Sunday, June 18, 2017

Onward to Dawson City, YT and Tok, Alaska

Our plan for the next week is in an area that I do not expect any cell phone or internet. So here is the plan. We leave Whitehorse (1) and travel, maybe to Mayo (2) and on to Dawson City (3).
After that, we ferry across the Yukon River (1) and make our way to Chicken, Alaska and on to Tok (2) to meet up with George.
George will travel along the Alaskan Highway and meet up with us later. We will miss his company but really wanted to do this part of the trip. So on we go!

We'll check in again, hopefully at Tok!

June 18: Relaxing in Whitehorse

We decided to spend a day in Whitehorse doing some errands and reorganizing, etc. It has been a beautifully sunny day with temperatures in the 60s-70s all day.

One highlight of the day was a visit to the S.S. Klondike II, which was a stern-wheeler riverboat that ran the Yukon River from Whitehorse to Dawson City (460 miles) from 1937 to 1955. It could carry 300 tons of freight and passengers. Very interesting!
The boat had only a 4 foot draft so it could navigate the river.
The freight deck also accommodated the 2nd class passengers. Yearly earnings for this time were about $25/year and that was the cost of this trip.
Both 1st and 2nd class passengers had access to the sun deck.
First class passengers ate and lounged in luxury for $35 for the trip with nice private sleeping compartments.
This deck was not accessible to the 2nd class passengers
We had a wonderful day exploring this historic boat!

June 17: Going to the Capital of the Yukon Territory

The morning started at 45 degrees and was 58 degrees by the time we left camp. However, it was cloudy, drippy and foggy. It’s 100 miles to Whitehorse, the capital of the Yukon.

There was no opportunity to take pictures today as the clouds hid every viewpoint and mountain along the way. We ended our day at the Caribou RV Campground just south of Whitehorse, YT. This is a great campground and there is a restaurant next door called the Wolf Den. George treated us to dinner there and it was wonderful. Thank you, George.

Drove: 91 miles

June 16: Traveled to Teslin

We start out the day at 55 degrees and sun, but the weather becomes spotty. We stopped along the way at a rest stop for lunch and Duane spotted a mountain that he thought resembled George a little and called it George Mountain. What is funny is that a few feet down the road there was a George’s Gorge! What do you think?

This was the one time today that we could see the mountains as the clouds covered them the rest of the afternoon. Here was our view at this stop.

At Rancheria Falls we decided that a walk to stretch our legs was a great idea. The path brought us to where the river divided and produced two falls.
We went over the Continental Divide today. However, the weather became nasty! We had a little hail and then near snow on the windshield. The day ended with us staying at Teslin Lake Campground. Teslin Lake is 84 miles long and the name means “long and narrow.” It is long, but the average width is 2 miles. It would have been beautiful, had the weather not been so cold and wet.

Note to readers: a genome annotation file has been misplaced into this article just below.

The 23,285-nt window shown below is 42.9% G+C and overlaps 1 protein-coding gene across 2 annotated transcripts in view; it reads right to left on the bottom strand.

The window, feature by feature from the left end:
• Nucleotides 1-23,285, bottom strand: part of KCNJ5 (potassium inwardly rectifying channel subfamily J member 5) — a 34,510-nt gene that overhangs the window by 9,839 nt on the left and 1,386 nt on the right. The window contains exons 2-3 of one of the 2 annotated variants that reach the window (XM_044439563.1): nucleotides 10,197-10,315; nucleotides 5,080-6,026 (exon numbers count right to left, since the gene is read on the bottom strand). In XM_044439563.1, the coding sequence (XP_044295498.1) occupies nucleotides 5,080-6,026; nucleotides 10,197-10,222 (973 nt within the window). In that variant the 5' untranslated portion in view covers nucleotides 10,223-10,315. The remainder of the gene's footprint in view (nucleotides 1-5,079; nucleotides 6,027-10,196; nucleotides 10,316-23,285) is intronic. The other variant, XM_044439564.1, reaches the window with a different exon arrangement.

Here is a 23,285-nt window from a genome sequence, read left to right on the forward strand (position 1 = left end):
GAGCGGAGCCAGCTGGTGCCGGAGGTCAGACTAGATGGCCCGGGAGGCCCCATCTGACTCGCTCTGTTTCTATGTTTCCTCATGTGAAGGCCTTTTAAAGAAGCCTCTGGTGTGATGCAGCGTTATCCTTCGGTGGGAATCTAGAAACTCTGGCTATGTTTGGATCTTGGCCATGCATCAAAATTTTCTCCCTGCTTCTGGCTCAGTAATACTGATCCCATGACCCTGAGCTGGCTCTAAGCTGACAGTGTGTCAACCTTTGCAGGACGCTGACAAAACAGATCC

Drove: 173 miles

June 15: Toward Watson Lake

We woke up to sunny skies in our rest area and were able to take new pictures of the beaver dam. The blue of the water was quite vivid.

It was sunny, yet there were low clouds. Here is Stone Mountain:
 Can you see it? Maybe in this closer look.

Then we were able to see the Sawtooth Mountains, an accurate description of the row of mountains in this range.

Our next stop was the hot springs at Liard. Duane dipped there with some of the people that we have net along the way. Here you see Steve and Robert, friends we have met along the way. 

The closer you got to the hot spring (in the background) the hotter the water became.

Along the road, we did see a moose, but it was too late to stop and there was no wide place in the road to stop. At a stop later on, we encountered bison. There were several adults and three young ones.

Still further, down the road we encountered two black bear. One was close enough to the road for us to get a great look at him/her (I didn’t want to get close enough to find out!).

That evening we stayed at Tags RV Campground (not very impressive, but it did have showers and laundry). Across from the campground is an information center and the Watson Lake Sign Forest. This began as a small expression of people’s hometown and blossomed into over 83,000 signs. There is no way to look at all of them, so you just hope you see something interesting. Here are some that I found:

Drove: 226 miles

June 14: On toward Fort Nelson

It rained overnight again and we woke to cloudy skies. Here’s an example of the sights we are able to see. 
They have cleared large areas along side of the highway, partly as a firebreak, but also so animals are more visible for passing motorists. However, because of it, they like the fresh grass and other new plants. They are also attracted to the salt on the edge of the highway.

 We came across two Stone Sheep! They are darker and a little smaller than the bighorn of the Rocky Mountains and indigenous to northern BC and southern YT.

However, we did not see the mountains. There is a beautiful viewpoint at the top of Summit Peak and a mountain called Indian Head, and also a Teetering Rock. None of these was visible through the fog and rain!